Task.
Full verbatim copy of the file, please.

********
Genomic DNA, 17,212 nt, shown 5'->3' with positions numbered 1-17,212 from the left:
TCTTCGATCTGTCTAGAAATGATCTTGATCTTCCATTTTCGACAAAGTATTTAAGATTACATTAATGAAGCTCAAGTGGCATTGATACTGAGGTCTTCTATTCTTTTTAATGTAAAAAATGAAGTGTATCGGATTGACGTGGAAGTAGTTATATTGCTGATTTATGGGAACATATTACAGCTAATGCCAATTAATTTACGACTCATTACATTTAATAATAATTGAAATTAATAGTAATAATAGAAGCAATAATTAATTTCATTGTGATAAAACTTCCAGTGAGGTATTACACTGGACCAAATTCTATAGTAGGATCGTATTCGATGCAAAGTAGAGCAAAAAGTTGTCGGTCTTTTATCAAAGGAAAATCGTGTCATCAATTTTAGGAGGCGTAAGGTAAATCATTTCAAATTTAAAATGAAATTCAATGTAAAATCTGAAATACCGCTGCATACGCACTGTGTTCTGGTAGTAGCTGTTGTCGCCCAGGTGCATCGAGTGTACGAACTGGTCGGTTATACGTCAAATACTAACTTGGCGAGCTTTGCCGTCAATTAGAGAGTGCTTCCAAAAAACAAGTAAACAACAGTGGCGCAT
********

Genomic DNA, 17,212 nt, shown 5'->3' with positions numbered 1-17,212 from the left:
TCTTCGATCTGTCTAGAAATGATCTTGATCTTCCATTTTCGACAAAGTATTTAAGATTACATTAATGAAGCTCAAGTGGCATTGATACTGAGGTCTTCTATTCTTTTTAATGTAAAAAATGAAGTGTATCGGATTGACGTGGAAGTAGTTATATTGCTGATTTATGGGAACATATTACAGCTAATGCCAATTAATTTACGACTCATTACATTTAATAATAATTGAAATTAATAGTAATAATAGAAGCAATAATTAATTTCATTGTGATAAAACTTCCAGTGAGGTATTACACTGGACCAAATTCTATAGTAGGATCGTATTCGATGCAAAGTAGAGCAAAAAGTTGTCGGTCTTTTATCAAAGGAAAATCGTGTCATCAATTTTAGGAGGCGTAAGGTAAATCATTTCAAATTTAAAATGAAATTCAATGTAAAATCTGAAATACCGCTGCATACGCACTGTGTTCTGGTAGTAGCTGTTGTCGCCCAGGTGCATCGAGTGTACGAACTGGTCGGTTATACGTCAAATACTAACTTGGCGAGCTTTGCCGTCAATTAGAGAGTGCTTCCAAAAAACAAGTAAACAACAGTGGCGCAT